John Chapman (left), founder and chief designer of Good Wear Leather Coat Co., wears one of his designs as he confers with sales director Vickie Erlandsen on another jacket. Photo by Gwen Davis.

John Chapman (left), founder and chief designer of Good Wear Leather Coat Co., wears one of his designs as he confers with sales director Vickie Erlandsen on another jacket. Photo by Gwen Davis.

John Chapman’s World War II flight jackets were so authentic, Hollywood wanted them. In fact, they wanted 20 of them, one for every speaking character in the 2012 film “Red Tails.” The only characters in the movie who didn’t wear Chapman’s jackets were the ones in the background who didn’t say anything — those characters wore his competitors’ jackets. Hollywood paid Chapman $700 apiece. 

“The first time I watched the movie, I was completely distracted,” Chapman said. “It was hard to follow the storyline. I was like, ‘Oh my God! I remember that jacket!”


Getting authentic

Chapman's Queen Anne-based company, Good Wear Leather Coat Co., has been noted as one of the best companies of its kind in the world.

Chapman’s interest in making jackets was sparked shortly after high school, in the early 1990s, when a friend remarked how he wished he had a leather flight jacket from World War II. Since that comment, Chapman began noticing when people wore them and thought about how he, too, would like to own a World War II pilot jacket someday.   

Chapman proceeded to acquire a jacket. However, in the early ‘90s — with no eBay or social networking — coming across an authentic jacket was rare. Going through a collector was the only way, but Chapman didn’t know any collectors.

It was not until 1996 that Chapman managed to get his hands on an authentic jacket. However, it was a “horrible” authentic jacket, he said. Over the next decade, Chapman began buying jackets on eBay and developed friendships with collectors.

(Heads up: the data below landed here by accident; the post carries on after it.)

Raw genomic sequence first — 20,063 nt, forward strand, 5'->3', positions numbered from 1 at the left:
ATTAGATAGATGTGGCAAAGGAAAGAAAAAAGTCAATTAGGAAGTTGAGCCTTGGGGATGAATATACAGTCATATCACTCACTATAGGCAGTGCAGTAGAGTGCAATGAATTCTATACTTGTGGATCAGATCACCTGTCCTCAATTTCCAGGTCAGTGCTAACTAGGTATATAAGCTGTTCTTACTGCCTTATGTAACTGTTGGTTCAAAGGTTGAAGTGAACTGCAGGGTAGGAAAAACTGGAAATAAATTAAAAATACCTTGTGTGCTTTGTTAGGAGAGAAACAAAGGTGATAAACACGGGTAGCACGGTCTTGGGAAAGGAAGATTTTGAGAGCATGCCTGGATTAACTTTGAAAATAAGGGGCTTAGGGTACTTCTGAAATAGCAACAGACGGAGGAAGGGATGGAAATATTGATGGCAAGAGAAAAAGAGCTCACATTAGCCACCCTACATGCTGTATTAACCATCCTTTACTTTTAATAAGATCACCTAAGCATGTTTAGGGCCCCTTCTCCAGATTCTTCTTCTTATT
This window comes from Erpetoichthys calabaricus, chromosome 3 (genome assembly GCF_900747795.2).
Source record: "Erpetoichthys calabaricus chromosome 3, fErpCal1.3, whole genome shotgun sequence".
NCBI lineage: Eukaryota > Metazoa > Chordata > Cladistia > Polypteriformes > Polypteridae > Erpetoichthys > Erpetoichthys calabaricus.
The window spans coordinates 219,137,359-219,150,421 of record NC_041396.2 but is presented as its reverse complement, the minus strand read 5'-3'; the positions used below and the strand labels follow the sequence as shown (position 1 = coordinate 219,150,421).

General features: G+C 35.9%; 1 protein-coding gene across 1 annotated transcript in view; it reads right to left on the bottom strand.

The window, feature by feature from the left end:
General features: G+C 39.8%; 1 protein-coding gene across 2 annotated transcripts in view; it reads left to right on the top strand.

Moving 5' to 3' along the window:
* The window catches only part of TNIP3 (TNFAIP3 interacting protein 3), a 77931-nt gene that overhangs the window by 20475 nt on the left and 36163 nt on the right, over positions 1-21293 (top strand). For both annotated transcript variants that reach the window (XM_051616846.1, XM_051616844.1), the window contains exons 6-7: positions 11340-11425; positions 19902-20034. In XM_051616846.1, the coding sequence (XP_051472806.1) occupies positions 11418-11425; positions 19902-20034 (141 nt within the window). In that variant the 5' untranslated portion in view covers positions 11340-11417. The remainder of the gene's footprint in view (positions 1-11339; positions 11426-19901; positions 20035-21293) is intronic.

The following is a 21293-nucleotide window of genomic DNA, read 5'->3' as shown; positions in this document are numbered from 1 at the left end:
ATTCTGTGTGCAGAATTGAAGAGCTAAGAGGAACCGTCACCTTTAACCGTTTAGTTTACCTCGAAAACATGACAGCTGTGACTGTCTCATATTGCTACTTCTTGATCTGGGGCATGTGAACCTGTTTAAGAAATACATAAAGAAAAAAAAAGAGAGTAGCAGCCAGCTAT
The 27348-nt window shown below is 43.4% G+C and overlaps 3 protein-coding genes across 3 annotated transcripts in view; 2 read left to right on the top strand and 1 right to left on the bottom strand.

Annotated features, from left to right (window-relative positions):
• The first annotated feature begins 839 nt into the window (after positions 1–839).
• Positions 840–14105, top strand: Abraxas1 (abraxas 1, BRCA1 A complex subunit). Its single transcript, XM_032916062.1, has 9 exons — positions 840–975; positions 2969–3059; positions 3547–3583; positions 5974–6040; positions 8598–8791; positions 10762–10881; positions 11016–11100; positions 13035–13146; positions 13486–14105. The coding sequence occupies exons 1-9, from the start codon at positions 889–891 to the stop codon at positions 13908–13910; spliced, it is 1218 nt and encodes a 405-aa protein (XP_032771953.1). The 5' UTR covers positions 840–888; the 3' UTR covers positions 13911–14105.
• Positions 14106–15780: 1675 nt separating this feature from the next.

In 2006, Chapman bought an original jacket, which happened to ignite a spark of inspiration. 

“How hard would it be to make a copy?” Chapman asked himself. And so began his mission of creating virtually authentic World War II jackets, himself.

“I started off with a cheap sewing machine — it was $1,000, and I thought, ‘Wow, it was a lot of money for a sowing machine,’” Chapman said.  “But you have to have a lot of money for the right type of machine. If you don’t use it, you will never make what you want.”

Chapman’s first replica was a learning experience.

“I was inspired, even though it was a horrible job and I didn’t know how to put it together correctly,” he said. “The jacket was a joke, but I made a couple more and thought, ‘I could probably start a company doing this. Wouldn’t it be fun if I could make the most realistic-looking World War II jackets of any company?”

Currently, only around 10 such companies exist.

“In my opinion, they are all OK but not great. My plan was to take it to a much higher level: jackets that were so close to the original, you could fly it back to the factory, and employees would say, ‘Oh, we made that — that’s not 2012, that’s 1941.”


A shared fascination

Chapman and his Good Wear Leather Coat Co. (based at 2445 Warren Ave. N.) became known in the flight-jacket community, having made CDs of 7,000 different photographs of the time period so people knew he understood the history of flight jackets.

“When I started making jackets, people trusted that it was something that was high-quality and looked correct. Of course, I didn’t know much about sewing; it was my weakness, and that took me years to develop,” he said. “But the jackets are very popular. The backlog is anywhere from three months to a year.”

It takes Chapman eight to 12 hours to make his most common type of jacket. He also makes Navy jackets, which are three times more complex and typically take three days, he said. His motorcycle-style jackets take a day, since they are simpler.

Chapman makes the jackets from scratch, buying all the individual parts he needs, from the zippers to the buckles. 

“Some people buy just one jacket, but some buy more — two, four, five, 15 even. It keeps me going,” he said.

Chapman’s customers are from all over the world: United States, Europe, Russia, Australia, Canada, Japan.

Chapman’s fascination with World War II, specifically, comes from how his mother was at Pearl Harbor at the time of the Dec. 7, 1941, attack, and how the war impacted nearly everyone on earth, he said.

“You begin to see in World War II something that was insanely fascinating,” he said. “You see aviation and modern aircrafts that was insanely powerful. The warplanes are unbelievably beautiful, powerful and amazing.” 

For more information about Chapman’s World War II-style jackets, visit